There are two main systems for storing diluted bovine semen for artificial insemination. It is either cryo-preserved in liquid nitrogen or held in liquid form at ambient temperature. During storage at ambient temperature, reactive oxygen species generated in the presence of oxygen are a major cause of cellular damage eventuating in the loss of fertility of sperm cells. This has been known for many years and current production systems for storage of semen in the liquid state attempt to minimise oxidative stress. This is achieved by reducing oxygen tension in the diluent through nitrogen gassing and by removal of hydrogen peroxide by catalase. However, the complete elimination of oxidative damage is not achieved because of diffusion of oxygen back into the diluent during re-dilution and packaging of individual insemination doses. The present study was conducted to broaden the understanding of the biochemical mechanisms contributing to the drop in fertility during in vitro storage of sperm at ambient temperature, in relation to the oxidative state of the storage medium. To this aim, the survey was undertaken to determine the biochemical and physiological changes occurring in sperm during extended incubations (storage) under conditions of either complete exclusion of oxygen from the diluent, reduced oxygen tension, normal atmospheric conditions or elevated exposure to reactive oxygen species. Velocities of bovine sperm in a medium containing glucose were found to be similar under fully anaerobic and aerobic conditions. Sperm were not able to sustain motility under anaerobic conditions when glycolysis was inhibited, but regained motility when re-aerated. This demonstrated that immobilisation when glycolysis was inhibited was due to lack of oxygen and that conditions under which motility was analysed were truly anaerobic. Sperm motility parameters were not significantly different in the presence and absence of 4 μmol/1 antimycin A and 4 μmol/1 rotenone when glucose was present in the medium showing that glycolysis alone could fully sustain motility. After each incubation, functionality of sperm mitochondria was assayed by washing sperm into a medium that supported respiration but not glycolysis and motility was visually assessed. All sperm samples were highly motile in this medium indicating that their mitochondria were functional. When glycolysis was inhibited, antimycin and rotenone abolished motility immediately after addition. Thus it was concluded that bovine sperm can maintain similar levels of motility aerobically and anaerobically if a glycolysable substrate is available. Changes in protein tyrosine phosphorylation, viability and motility were studied as a function of extended storage of bovine sperm in vitro at ambient temperature (18-20°C). Over a period of 8 days of storage at ambient temperature there was a time-dependent decline in sperm motility. This decline, to some extent, was reversed by incubation of stored sperm with theophylline, indicating that it was due to a decline in activation rather than the deterioration of sperm. Two soluble proteins (Mᵣ=67 000 and Mᵣ=36 000) displayed tyrosine phosphorylation the sum of which declined with the time of storage. Tyrosine phosphorylation of a number of proteins from whole cell extracts increased in a time-dependent manner during in vitro storage. The influence of the oxygenation state of the storage medium had profound effects on tyrosine phosphorylation of proteins from whole cell extracts. Tyrosine phosphorylation of proteins from whole cell extracts increased considerably during anaerobic storage while there was no significant change during aerobic storage. This increase in phosphorylation under anaerobic conditions was reversed when sperm were transferred from an anaerobic to an aerobic environment, indicating that the oxygenation state of the medium regulates both protein tyrosine kinases and phosphatases. In addition, sperm stored under aerobic conditions for five days retained the ability to phosphorylate proteins when transferred to an anaerobic environment. Sperm motility and viability declined more rapidly under aerobic compared with anaerobic conditions. Results from the flow cytometry experiments showed that the integrity of the sperm membrane was maintained better under anaerobic than under aerobic storage conditions. It was demonstrated that exogenous hydrogen peroxide either directly added to the diluent or generated through the enzymatic oxidation of phenylalanine was detrimental to sperm motility and the integrity of the plasma membrane. The assessment of sperm DNA susceptibility to in situ acid denaturation by the Sperm Chromatin Structure Assay did not detect any difference between sperm stored under aerobic and anaerobic conditions in a standard diluent. Exposure to exogenous hydrogen peroxide was detrimental to chromatin stability, increasing the DNA susceptibility to in situ acid denaturation. Inclusion of a general deoxyribonuclease inhibitor aurintricarboxylic acid in the diluent dramatically decreased sperm chromatin stability under both aerobic and anaerobic conditions, suggesting that this inhibitor had a damaging effect on sperm DNA. The effects of storage time and the oxygenation state of the storage medium on motility, viability and in vitro fertility of stored sperm were investigated. In vitro fertility of sperm declined with the time of storage and there was no significant effect of the oxygenation state of the medium on in vitro fertility of stored sperm. The results of in vitro fertility trials suggests some form of sperm competition or oocyte selection of sperm based on its the ability to induce normal development. In conclusion, the oxygenation state of the diluent in which sperm are stored in vitro has a significant effect on sperm metabolism, tyrosine phosphorylation signalling pathways and maintenance of viability. The impact of oxygenation state of the diluent on the in vivo fertility of stored sperm requires further investigation.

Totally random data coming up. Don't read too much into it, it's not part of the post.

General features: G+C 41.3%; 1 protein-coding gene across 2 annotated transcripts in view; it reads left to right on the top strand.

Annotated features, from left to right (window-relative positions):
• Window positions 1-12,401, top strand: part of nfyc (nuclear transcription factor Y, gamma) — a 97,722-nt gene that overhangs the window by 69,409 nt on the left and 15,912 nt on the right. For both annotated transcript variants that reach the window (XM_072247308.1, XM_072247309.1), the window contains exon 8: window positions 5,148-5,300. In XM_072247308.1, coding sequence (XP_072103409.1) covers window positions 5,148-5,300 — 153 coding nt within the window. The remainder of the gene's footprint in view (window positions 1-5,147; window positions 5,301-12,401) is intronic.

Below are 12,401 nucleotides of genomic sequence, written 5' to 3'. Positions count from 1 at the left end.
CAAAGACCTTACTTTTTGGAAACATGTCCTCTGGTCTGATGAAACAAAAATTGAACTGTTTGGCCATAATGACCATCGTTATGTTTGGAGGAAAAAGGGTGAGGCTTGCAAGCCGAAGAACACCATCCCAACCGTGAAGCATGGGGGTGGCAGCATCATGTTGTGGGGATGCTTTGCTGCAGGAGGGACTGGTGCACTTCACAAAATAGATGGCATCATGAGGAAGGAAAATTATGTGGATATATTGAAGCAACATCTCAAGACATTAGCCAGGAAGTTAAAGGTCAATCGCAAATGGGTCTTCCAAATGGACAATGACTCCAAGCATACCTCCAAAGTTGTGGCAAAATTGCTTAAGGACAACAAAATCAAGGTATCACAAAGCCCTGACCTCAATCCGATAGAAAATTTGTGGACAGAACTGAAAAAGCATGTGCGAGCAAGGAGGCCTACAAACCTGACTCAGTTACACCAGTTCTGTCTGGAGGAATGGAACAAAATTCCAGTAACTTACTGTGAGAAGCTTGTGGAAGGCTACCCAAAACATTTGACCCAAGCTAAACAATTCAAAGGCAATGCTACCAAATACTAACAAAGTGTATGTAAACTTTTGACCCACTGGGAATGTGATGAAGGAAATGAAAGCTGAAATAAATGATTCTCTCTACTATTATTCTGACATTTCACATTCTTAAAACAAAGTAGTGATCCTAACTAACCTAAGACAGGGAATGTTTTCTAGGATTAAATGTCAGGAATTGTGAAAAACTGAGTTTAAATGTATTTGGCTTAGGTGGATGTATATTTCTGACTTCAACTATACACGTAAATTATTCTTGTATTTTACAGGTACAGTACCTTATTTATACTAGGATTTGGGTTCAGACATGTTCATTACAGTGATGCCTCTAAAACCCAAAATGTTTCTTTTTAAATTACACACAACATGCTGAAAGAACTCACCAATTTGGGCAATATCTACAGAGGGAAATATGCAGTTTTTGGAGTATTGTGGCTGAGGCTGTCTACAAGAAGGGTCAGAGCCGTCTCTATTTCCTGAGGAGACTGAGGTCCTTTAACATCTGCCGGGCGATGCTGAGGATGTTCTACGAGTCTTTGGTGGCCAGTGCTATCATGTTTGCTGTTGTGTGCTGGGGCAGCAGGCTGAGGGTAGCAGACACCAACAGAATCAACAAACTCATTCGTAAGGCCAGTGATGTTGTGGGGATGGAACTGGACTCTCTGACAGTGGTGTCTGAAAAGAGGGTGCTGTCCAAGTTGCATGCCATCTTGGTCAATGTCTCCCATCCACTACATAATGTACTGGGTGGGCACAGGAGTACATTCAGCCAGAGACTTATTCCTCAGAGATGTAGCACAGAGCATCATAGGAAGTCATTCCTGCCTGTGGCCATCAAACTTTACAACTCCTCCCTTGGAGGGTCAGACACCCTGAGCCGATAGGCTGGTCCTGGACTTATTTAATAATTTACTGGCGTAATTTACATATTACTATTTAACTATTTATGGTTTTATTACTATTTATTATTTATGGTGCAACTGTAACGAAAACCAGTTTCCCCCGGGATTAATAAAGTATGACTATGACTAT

The University of Waikato